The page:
“I can’t see you! This fucking thing . . . I can’t see you. You’re gone.” Sandra had only lost audio, but she could see Elena cursing.

Sandra messaged her: “Let’s both sign out, then sign in again.”

When their faces reappeared two minutes later, Elena’s face was red, full of tension. Sandra steeled herself for an onslaught, but it did not come.

“My mother . . . I just thought of something . . . Did I ever tell you this? When she put me down for a nap, or at night—you know they kept me in a crib way after I could walk. I don’t know why I never climbed out. Maybe I was afraid of heights even then. I’d cry and cry. My mother would stand at the door to my room. Facing away from me. Turned away . . . turning away from me! Leaning on the doorjamb, never saying a word. I could see her arm and shoulder, but it was like she wasn’t there at all.”

Sandra began, “Just like—”

“You disappeared.”

“You’re putting words to what was wordless anxiety,” Sandra said.

Perhaps all those phone check-ins were paying off. A rudimentary trust was reasserting itself; Elena’s unconscious permitted that memory to percolate upward, and she found the courage to give voice to it.

Elena sat back, eyes rolling upward slightly as Sandra’s idea permeated her neurons. Sandra imagined herself reaching inside her patient’s mind as though making an indentation in softened clay. She saw Elena look down then, her eyes focusing on something to the side of Sandra’s face.

There was a subtle oddness to the remainder of the session, and Sandra had the feeling that she was simultaneously more and less present for Elena. Did Elena still need to destroy the restored connection between them?

When there were around five minutes remaining, there was a pause. Sandra decided to bring up the subject of Elena’s gaze.

“Elena, I’ve had the sensation that you’re both looking at me and not looking. Does this make sense?”

“Oh, oh—yes, I didn’t tell you. I switched the layout so I could see us side by side. So, I guess I’m looking right at you here, but it doesn’t look like it there.”

“Ah,” Sandra said. “I see. You’re trying to find a way for us to be in the same room.”

“Hmm. Maybe, yes . . . Oh, shit. I’ve got to go. My boss is Zooming me.” She broke the video link. Sandra blinked, shook her head.

The reopened wound was still oozing, and it would have to wait until their next session—Monday.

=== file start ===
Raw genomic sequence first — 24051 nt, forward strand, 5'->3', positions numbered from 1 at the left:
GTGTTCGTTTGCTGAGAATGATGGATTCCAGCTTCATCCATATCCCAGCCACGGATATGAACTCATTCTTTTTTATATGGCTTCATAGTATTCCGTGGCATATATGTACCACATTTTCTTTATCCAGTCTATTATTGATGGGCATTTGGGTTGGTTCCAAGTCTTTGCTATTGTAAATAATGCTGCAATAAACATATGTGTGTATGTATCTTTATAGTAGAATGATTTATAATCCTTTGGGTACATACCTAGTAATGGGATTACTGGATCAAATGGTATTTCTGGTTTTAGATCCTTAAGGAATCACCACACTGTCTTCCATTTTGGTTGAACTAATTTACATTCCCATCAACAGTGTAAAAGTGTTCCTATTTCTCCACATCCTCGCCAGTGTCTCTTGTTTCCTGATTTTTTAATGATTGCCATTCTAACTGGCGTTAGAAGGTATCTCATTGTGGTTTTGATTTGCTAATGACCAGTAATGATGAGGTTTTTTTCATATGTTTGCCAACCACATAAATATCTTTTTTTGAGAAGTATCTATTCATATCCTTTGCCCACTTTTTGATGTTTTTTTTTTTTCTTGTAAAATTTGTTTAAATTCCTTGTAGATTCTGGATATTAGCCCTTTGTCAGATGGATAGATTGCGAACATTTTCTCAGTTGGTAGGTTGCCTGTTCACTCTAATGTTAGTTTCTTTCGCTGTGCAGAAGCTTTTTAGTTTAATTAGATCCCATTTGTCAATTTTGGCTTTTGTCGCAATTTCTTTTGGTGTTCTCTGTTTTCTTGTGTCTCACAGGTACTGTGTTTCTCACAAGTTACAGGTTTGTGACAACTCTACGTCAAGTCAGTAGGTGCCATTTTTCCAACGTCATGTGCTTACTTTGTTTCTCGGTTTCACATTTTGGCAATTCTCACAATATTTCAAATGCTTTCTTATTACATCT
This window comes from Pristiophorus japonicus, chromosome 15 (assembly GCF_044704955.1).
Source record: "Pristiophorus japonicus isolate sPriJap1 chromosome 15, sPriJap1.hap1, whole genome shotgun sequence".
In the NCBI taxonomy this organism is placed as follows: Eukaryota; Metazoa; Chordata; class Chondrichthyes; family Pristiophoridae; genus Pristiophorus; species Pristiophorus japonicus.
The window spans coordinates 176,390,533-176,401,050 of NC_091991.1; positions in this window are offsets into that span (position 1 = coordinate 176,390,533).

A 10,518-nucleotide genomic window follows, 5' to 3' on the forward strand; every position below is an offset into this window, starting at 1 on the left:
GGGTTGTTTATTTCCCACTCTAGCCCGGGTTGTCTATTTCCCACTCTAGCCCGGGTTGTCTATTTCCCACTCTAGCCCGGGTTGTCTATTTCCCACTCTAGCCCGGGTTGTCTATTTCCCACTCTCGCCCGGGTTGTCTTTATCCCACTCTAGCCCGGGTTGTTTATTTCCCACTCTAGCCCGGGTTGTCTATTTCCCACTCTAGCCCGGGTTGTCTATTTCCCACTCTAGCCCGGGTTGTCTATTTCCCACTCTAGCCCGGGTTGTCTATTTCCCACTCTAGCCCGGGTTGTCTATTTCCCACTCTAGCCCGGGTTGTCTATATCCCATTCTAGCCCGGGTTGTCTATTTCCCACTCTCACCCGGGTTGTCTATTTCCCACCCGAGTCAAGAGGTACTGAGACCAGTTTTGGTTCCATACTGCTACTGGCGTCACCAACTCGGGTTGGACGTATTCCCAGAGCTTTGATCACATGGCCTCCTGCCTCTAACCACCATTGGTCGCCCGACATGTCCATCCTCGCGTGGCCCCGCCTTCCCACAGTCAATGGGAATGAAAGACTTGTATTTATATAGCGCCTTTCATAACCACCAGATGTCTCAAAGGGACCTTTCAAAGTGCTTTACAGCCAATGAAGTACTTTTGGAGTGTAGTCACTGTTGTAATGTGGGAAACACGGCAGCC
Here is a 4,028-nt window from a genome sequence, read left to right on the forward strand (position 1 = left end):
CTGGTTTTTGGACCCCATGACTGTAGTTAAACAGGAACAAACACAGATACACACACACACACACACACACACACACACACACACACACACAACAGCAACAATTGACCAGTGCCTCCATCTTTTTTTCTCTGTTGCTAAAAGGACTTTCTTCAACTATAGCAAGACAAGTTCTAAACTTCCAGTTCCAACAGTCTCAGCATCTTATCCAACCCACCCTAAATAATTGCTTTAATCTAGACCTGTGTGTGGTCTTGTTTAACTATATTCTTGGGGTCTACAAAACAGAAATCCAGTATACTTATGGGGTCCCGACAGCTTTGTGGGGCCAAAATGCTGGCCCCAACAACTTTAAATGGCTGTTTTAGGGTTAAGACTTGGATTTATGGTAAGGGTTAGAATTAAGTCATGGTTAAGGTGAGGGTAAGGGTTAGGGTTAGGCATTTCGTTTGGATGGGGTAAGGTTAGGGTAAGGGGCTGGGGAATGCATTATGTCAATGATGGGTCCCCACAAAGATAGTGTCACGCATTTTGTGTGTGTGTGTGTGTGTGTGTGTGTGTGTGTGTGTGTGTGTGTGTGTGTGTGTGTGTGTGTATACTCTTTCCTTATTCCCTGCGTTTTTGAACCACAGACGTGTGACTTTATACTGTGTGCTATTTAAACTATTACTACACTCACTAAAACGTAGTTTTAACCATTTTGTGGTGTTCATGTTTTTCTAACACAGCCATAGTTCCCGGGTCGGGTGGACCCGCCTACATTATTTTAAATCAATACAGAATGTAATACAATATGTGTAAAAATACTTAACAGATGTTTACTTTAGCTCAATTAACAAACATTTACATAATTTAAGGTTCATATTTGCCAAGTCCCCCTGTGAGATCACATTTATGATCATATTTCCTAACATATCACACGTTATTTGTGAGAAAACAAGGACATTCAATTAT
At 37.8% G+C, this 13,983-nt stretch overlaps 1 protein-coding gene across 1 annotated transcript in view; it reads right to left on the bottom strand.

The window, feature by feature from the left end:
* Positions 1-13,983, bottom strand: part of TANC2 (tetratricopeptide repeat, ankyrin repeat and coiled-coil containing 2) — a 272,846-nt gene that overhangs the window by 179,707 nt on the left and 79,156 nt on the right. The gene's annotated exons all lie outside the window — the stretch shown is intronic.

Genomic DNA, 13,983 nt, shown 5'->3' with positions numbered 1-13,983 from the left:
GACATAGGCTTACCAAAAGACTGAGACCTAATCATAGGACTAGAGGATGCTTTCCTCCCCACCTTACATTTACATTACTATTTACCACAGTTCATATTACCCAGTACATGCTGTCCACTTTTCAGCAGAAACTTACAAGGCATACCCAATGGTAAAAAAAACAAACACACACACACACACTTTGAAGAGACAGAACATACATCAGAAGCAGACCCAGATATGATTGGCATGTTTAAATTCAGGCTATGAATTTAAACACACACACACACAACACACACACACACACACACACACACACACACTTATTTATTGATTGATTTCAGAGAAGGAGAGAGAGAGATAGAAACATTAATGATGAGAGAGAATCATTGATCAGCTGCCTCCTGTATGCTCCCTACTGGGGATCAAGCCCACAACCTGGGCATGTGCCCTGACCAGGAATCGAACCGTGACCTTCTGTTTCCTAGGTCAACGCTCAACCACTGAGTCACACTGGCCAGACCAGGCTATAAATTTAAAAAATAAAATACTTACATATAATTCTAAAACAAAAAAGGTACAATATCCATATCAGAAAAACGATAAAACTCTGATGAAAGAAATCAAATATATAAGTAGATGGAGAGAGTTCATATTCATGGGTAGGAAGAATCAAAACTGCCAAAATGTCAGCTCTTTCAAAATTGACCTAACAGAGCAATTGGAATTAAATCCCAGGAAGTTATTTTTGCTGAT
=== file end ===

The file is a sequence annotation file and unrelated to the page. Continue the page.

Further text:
Practicing psychotherapy and writing have a great deal in common. You have to tolerate things being messy, shitty for extended and indeterminate periods without losing faith in your alchemical ability to transform shit into platinum. Household dirt, though, was not subject to the transmuting effects of time and well-crafted sentences or interpretations. So that night, Sandra maneuvered the vacuum around the den, using its purple rubber lip like a cowcatcher on Will’s shoes and a small wastepaper basket, which rewarded her efficiency by toppling over and spilling its contents onto the rug—used tissues and long curlicues from a pencil sharpener. Will thought it bad luck to use a pen to do a crossword puzzle, though all the erasers on his collection of pencils were unmarred.

“Fuck this fucking virus!” she muttered, chafing at the forced absence of her housekeeper. She turned off the machine, stretched her lower back, then went to the kitchen and put six precious dried French rosebuds into a mug of instantly hot water; the moment was Fauchon-worthy. But there was no escape from sadness. Would she ever again walk in the Place de la Madeleine?

Back in the den, she slouched into the love seat, contemplating the column of gray, spun dust in the clear plastic section of the purple vacuum cleaner. Did the product designer really think that a whimsical color would make the damn thing fun to use? She thought back to her first borderline patient, whom she treated during her internship year. The young woman, a janitor, would rail vividly, sometimes for half a session, about the long, unwieldy cord of an industrial vacuum cleaner; the predilections of that rubber foe became the foundation of their private language.